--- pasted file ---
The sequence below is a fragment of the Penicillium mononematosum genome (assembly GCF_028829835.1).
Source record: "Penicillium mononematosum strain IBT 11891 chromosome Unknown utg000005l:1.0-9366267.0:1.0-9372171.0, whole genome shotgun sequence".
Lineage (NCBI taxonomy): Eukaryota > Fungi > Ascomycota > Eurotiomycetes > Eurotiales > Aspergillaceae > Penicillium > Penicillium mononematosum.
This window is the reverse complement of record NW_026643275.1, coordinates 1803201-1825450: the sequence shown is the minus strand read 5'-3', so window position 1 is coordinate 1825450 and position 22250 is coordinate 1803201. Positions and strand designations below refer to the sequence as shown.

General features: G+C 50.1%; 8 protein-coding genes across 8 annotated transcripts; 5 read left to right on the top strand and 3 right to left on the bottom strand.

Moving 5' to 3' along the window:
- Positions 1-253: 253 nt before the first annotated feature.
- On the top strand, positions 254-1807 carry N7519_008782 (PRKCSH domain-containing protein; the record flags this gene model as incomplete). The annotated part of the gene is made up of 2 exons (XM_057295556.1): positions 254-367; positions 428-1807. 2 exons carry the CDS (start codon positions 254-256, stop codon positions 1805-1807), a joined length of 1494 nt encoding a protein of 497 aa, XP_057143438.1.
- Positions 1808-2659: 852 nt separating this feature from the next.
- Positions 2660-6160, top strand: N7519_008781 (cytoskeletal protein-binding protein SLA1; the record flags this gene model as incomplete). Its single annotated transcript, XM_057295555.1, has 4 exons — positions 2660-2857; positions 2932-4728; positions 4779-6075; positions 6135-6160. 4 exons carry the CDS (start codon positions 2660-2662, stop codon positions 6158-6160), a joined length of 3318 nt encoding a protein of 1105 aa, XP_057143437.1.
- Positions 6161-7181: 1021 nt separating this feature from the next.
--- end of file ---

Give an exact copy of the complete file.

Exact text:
The sequence below is a fragment of the Penicillium mononematosum genome (assembly GCF_028829835.1).
Source record: "Penicillium mononematosum strain IBT 11891 chromosome Unknown utg000005l:1.0-9366267.0:1.0-9372171.0, whole genome shotgun sequence".
Lineage (NCBI taxonomy): Eukaryota > Fungi > Ascomycota > Eurotiomycetes > Eurotiales > Aspergillaceae > Penicillium > Penicillium mononematosum.
This window is the reverse complement of record NW_026643275.1, coordinates 1803201-1825450: the sequence shown is the minus strand read 5'-3', so window position 1 is coordinate 1825450 and position 22250 is coordinate 1803201. Positions and strand designations below refer to the sequence as shown.

General features: G+C 50.1%; 8 protein-coding genes across 8 annotated transcripts; 5 read left to right on the top strand and 3 right to left on the bottom strand.

Moving 5' to 3' along the window:
- Positions 1-253: 253 nt before the first annotated feature.
- On the top strand, positions 254-1807 carry N7519_008782 (PRKCSH domain-containing protein; the record flags this gene model as incomplete). The annotated part of the gene is made up of 2 exons (XM_057295556.1): positions 254-367; positions 428-1807. 2 exons carry the CDS (start codon positions 254-256, stop codon positions 1805-1807), a joined length of 1494 nt encoding a protein of 497 aa, XP_057143438.1.
- Positions 1808-2659: 852 nt separating this feature from the next.
- Positions 2660-6160, top strand: N7519_008781 (cytoskeletal protein-binding protein SLA1; the record flags this gene model as incomplete). Its single annotated transcript, XM_057295555.1, has 4 exons — positions 2660-2857; positions 2932-4728; positions 4779-6075; positions 6135-6160. 4 exons carry the CDS (start codon positions 2660-2662, stop codon positions 6158-6160), a joined length of 3318 nt encoding a protein of 1105 aa, XP_057143437.1.
- Positions 6161-7181: 1021 nt separating this feature from the next.